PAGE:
A sprawling compilation of all things Wobbly, from PiL to Evan Parker and beyond...
Peter Marsh 2004-08-02
In 1978 John Wardle's cavernous bass announced the arrival of Public Image, and kicked off a long chequered career that's seen collaborations with talents as diverse as Pharoah Sanders, Brian Eno, Evan Parker, Jaki Liebezeit and Natascha Atlas. This sprawling3 CD set is a timely reminder of the huge scope of the Wobble canon; it's sometimes easy to forget he's there, but every year or so he'll appear with a new band or project, usually stuffed full of unlikely (and sometimes inspired) combinations of musicians.
Wobble's loping, earthy bass pulse is at the centre of everything he does, whoever he does it with. Fittingly it's the mighty "Public Image" that opens this set (which is otherwise compiled un-chronologically). With PiL, Wobble proved himself to be one of the few white musicians capable of assimilating the influence of reggae (witness the Clash'sfeeble efforts in comparison) and then doing something different with it. In turn, his low-end theories informed the work of a whole bunch of bands eager to start again after the punk rock wars.
Wobble's been one of the few veterans of those wars to carry on pushing himself (and occasionally the patience of his audiences). In the process he's engaged with ethnic musics of several persuasions, gone ambient with Bill Laswell, done a bit of cosmic jazzdub improv, remixed Eno and fashioned settings for William Blake's poetry. Unsurprisingly, not all of these experiments have come off, but even the woolier stuff Wobble comes up with sounds ok on this compilation. And though what was maybe revolutionary a couple of decades ago sounds a bit creaky now, no doubt there's some bunch of spotty youths lurking round the corner ready to recycle the dub-funk collisions of records like Snake Charmer to a new generation of hip young things.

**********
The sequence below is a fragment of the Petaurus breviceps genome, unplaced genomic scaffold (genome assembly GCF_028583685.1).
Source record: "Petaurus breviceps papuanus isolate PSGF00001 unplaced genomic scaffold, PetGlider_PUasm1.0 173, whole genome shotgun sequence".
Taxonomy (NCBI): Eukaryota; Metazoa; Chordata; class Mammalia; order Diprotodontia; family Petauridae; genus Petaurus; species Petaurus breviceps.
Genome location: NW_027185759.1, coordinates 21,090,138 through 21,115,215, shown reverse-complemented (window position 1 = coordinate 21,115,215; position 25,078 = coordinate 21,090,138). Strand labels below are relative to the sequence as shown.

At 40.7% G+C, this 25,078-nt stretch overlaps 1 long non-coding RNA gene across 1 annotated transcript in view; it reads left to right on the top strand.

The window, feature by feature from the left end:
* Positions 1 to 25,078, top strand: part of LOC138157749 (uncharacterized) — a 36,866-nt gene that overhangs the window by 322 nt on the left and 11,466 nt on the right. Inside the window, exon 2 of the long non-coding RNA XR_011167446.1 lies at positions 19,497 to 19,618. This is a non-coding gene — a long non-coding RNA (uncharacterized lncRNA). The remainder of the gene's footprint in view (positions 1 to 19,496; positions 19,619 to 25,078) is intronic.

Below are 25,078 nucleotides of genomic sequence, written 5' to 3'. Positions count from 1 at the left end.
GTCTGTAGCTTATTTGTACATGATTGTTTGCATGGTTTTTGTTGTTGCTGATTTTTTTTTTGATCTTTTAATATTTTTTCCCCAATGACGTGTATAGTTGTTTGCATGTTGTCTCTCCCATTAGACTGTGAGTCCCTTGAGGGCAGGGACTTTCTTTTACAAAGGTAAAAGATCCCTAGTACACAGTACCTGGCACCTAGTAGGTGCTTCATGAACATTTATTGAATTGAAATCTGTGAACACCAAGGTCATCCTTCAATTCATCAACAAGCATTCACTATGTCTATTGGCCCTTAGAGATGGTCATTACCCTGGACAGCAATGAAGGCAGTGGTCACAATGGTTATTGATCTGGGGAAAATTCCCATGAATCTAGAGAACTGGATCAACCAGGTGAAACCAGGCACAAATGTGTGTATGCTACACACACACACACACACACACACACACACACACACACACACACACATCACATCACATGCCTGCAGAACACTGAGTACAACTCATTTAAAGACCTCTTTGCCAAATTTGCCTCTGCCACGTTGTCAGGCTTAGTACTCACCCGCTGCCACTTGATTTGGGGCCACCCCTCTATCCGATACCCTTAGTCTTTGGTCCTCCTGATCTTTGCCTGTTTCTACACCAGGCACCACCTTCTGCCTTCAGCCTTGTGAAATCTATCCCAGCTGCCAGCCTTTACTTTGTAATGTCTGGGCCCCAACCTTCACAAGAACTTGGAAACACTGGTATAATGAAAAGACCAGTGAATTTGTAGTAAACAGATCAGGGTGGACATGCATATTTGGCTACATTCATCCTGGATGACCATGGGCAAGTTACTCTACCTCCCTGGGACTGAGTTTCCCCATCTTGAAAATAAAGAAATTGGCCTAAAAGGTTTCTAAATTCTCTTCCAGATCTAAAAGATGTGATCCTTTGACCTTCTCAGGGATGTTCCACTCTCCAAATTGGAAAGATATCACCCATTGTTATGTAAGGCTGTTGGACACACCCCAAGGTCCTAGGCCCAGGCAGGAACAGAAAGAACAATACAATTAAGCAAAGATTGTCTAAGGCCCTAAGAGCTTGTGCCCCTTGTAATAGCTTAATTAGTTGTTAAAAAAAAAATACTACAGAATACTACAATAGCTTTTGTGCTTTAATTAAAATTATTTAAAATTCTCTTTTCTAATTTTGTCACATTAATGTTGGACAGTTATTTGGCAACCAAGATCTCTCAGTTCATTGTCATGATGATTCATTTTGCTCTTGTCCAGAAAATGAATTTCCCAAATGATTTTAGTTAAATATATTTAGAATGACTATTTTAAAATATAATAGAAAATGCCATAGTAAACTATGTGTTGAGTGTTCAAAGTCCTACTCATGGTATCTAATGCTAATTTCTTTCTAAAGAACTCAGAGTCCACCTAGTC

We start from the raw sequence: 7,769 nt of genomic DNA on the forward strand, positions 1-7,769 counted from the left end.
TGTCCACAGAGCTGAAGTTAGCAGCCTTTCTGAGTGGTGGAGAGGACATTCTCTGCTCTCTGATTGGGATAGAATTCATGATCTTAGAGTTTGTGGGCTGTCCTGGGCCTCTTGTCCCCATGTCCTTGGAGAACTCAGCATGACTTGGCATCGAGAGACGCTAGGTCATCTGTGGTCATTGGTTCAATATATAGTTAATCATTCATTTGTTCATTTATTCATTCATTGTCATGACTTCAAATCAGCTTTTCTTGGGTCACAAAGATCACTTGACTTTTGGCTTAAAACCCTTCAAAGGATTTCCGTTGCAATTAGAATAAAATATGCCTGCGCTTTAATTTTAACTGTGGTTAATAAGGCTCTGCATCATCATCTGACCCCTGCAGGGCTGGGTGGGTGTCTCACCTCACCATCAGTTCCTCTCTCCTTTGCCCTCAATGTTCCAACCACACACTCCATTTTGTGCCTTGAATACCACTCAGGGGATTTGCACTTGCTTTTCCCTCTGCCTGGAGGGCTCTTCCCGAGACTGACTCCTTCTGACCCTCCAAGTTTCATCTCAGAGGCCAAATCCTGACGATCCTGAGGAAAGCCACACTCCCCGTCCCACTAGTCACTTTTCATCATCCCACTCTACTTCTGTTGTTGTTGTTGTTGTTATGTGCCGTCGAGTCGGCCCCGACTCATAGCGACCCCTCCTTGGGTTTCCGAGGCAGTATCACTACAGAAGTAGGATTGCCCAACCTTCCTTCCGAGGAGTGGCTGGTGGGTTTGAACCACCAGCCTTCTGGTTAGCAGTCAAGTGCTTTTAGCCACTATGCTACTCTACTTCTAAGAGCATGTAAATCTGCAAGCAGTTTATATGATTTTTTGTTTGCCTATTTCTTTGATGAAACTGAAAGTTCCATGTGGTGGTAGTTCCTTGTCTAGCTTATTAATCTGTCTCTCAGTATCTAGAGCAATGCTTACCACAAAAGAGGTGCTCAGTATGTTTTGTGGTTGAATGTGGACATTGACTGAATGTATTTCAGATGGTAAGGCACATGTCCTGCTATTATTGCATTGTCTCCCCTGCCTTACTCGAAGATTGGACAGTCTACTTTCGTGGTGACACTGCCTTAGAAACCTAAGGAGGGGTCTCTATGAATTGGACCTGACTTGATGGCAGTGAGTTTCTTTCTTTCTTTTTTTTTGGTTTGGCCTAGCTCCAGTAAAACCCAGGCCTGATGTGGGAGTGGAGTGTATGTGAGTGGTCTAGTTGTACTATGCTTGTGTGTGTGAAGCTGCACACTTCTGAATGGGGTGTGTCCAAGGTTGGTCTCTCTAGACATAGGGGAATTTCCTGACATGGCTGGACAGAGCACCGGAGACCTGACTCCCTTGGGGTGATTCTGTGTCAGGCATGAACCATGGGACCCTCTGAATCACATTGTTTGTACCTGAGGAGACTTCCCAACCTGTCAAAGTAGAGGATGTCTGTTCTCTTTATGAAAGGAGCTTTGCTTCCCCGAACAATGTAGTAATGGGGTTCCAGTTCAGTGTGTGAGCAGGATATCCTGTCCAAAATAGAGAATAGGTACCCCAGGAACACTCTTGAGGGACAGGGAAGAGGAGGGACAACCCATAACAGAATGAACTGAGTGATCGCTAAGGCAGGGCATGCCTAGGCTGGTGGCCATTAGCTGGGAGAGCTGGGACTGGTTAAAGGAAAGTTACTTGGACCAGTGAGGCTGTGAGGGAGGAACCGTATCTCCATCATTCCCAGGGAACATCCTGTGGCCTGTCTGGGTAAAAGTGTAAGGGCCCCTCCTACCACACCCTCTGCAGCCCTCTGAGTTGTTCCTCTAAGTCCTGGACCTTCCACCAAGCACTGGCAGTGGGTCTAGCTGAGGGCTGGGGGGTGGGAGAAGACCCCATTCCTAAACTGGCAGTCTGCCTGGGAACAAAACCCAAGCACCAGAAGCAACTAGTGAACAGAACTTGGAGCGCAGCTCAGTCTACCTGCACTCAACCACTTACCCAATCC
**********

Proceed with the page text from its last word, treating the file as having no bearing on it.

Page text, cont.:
As disc three drew to a close I was left with a renewed love of all things Wob. He might not hit the spot every time, but as a one man dubmachine, eccentric visionary and spiritual traveller, he's hard to beat.This compilation's as good a place to start as any, and anything that features the desolate beauties of Pil's "Poptones" alongside a song of praise to the A13 and a slice of meaty dub for bamboo mouth organ and french bagpipes has got to be worth a listen.